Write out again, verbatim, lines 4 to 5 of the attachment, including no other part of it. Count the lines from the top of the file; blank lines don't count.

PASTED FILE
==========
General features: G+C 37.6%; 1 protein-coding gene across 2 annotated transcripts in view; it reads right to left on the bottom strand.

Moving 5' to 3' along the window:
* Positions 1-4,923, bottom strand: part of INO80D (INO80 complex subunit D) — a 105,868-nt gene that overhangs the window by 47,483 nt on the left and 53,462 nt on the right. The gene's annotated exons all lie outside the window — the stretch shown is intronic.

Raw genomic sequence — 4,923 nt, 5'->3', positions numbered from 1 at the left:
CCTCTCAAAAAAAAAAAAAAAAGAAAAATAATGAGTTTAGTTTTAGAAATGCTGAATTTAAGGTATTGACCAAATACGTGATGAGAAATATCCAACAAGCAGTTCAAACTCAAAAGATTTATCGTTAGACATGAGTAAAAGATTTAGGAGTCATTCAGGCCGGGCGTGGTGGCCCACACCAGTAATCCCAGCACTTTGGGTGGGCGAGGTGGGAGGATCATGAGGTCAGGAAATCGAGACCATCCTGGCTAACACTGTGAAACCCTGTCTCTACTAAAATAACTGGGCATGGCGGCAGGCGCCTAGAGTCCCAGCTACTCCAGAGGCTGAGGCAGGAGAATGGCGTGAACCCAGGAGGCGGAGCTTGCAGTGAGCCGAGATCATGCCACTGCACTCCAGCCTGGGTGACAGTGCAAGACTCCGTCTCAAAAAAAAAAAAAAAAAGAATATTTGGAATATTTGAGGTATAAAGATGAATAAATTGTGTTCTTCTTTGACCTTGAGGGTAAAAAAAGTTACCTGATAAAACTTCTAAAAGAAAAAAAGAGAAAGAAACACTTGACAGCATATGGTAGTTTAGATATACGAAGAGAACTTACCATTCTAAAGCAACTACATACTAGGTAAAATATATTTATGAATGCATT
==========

Raw genomic sequence — 4,923 nt, 5'->3', positions numbered from 1 at the left:
CCTCTCAAAAAAAAAAAAAAAAGAAAAATAATGAGTTTAGTTTTAGAAATGCTGAATTTAAGGTATTGACCAAATACGTGATGAGAAATATCCAACAAGCAGTTCAAACTCAAAAGATTTATCGTTAGACATGAGTAAAAGATTTAGGAGTCATTCAGGCCGGGCGTGGTGGCCCACACCAGTAATCCCAGCACTTTGGGTGGGCGAGGTGGGAGGATCATGAGGTCAGGAAATCGAGACCATCCTGGCTAACACTGTGAAACCCTGTCTCTACTAAAATAACTGGGCATGGCGGCAGGCGCCTAGAGTCCCAGCTACTCCAGAGGCTGAGGCAGGAGAATGGCGTGAACCCAGGAGGCGGAGCTTGCAGTGAGCCGAGATCATGCCACTGCACTCCAGCCTGGGTGACAGTGCAAGACTCCGTCTCAAAAAAAAAAAAAAAAAGAATATTTGGAATATTTGAGGTATAAAGATGAATAAATTGTGTTCTTCTTTGACCTTGAGGGTAAAAAAAGTTACCTGATAAAACTTCTAAAAGAAAAAAAGAGAAAGAAACACTTGACAGCATATGGTAGTTTAGATATACGAAGAGAACTTACCATTCTAAAGCAACTACATACTAGGTAAAATATATTTATGAATGCATT